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This eBook from the Gutenberg Project consists of approximately 159 pages of information about The California Birthday Book.

There it lay, a constellation of lights, a golden radiance dimmed by the distance.  San Francisco the Impossible.  The City of Miracles!  Of it and its people many stories have been told, and many shall be; but a thousand tales shall not exhaust its treasury of romance.  Earthquake and fire shall not change it, terror and suffering shall not break its glad, mad spirit.  Time alone can tame the town, restrain its wanton manners, refine its terrible beauty, rob it of its nameless charm, subdue it to the commonplace.  May time be merciful—­may it delay its fatal duty till we have learned that to love, to forgive, to enjoy, is but to understand!

GELETT BURGESS,
in The Heart Line.

FEBRUARY 3.

INCONSTANCY.

  The bold West Wind loved a crimson Rose. 
    West winds do. 
  This dainty secret he never had told. 
    He thought she knew. 
  But there were poppies to be caressed—­
  When he returned from his fickle quest,
  He found his Rose on another’s breast. 
    Alas!  Untrue!

IDA MANSFIELD-WILSON.

FEBRUARY 4.

THE FIRST FLAG RAISING IN CALIFORNIA.

In February, 1829 the ship Brookline of Boston arrived at San Diego.  The mate, James P. Arthur, was left at Point Loma, with a small party to cure hides, while the vessel went up the coast.  To attract passing ships Arthur and one of his men, Greene, concluded to make and raise a flag.  This was done by using Greene’s cotton shirt for the white and Arthur’s woolen shirts for the red and blue.  With patient effort they cut the stars and stripes with their knives, and sewed them together with sail needles.  A small tree lashed to their hut made a flag-pole.  A day or two later a schooner came in sight, and up went the flag.  This was on Point Loma, on the same spot, possibly, hallowed by the graves of the seventy-five men who lost their lives in the Bennington explosion, July 21, 1905.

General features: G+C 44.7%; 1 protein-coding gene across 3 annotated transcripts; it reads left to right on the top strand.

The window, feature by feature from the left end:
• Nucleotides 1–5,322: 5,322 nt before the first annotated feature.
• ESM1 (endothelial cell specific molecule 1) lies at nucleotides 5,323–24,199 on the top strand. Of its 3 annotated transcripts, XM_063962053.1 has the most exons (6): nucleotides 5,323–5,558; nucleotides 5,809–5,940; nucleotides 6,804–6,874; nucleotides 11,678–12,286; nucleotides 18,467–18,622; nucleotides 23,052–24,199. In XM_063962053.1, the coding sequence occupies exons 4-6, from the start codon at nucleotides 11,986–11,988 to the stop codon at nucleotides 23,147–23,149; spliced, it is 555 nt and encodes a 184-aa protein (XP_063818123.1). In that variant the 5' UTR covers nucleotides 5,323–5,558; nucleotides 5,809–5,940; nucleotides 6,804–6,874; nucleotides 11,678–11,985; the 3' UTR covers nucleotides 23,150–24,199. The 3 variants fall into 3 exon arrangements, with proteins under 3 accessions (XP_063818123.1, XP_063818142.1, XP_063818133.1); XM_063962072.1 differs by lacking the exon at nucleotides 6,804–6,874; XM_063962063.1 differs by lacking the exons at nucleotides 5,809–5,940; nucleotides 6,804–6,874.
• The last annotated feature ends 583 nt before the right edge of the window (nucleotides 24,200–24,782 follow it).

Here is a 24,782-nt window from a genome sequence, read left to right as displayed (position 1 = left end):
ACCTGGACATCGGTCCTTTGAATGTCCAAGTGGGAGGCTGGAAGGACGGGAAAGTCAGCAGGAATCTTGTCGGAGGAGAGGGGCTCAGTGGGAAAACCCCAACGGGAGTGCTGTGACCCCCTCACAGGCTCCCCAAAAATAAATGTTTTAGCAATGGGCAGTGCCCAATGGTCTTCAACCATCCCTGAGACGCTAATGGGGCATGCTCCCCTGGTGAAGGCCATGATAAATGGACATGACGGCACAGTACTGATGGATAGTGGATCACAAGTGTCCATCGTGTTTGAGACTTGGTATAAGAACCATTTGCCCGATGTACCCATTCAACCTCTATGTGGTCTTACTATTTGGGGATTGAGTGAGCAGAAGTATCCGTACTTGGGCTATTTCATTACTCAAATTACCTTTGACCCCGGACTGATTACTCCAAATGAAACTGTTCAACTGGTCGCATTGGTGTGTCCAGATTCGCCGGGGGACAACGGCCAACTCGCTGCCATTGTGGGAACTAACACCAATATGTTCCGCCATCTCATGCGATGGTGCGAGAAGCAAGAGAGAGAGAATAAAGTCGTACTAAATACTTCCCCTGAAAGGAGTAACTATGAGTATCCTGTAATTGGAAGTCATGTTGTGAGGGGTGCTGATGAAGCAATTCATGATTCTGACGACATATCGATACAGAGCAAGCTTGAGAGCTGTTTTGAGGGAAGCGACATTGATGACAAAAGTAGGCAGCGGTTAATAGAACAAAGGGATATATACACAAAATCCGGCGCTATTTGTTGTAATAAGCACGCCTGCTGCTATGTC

MAJOR W.J.  HANDY.

FEBRUARY 5.

  Live for to-day—­nor pause to fear
    Of what To-morrow’s sun may bring! 
  To-day has hours of hope and cheer. 
    To-day your songs of joy should ring. 
  The Yesterdays are dead and gone
    Adown the long, uneven way;
  But Hope is smiling with the dawn—­
      Live for To-day!

* * * * *

  Live for To-day!  He wins the crown
    Whose work stands but the crucial test! 
  Who scales the heights through sneer and frown
    And gives unto the world his best. 
  Bend to your task!  The steep slopes climb,
    And Love’s true light will lead the way
  To perfect peace in God’s own time—­
      Live for To-day!

E.A.  BRININSTOOL

FEBRUARY 6.

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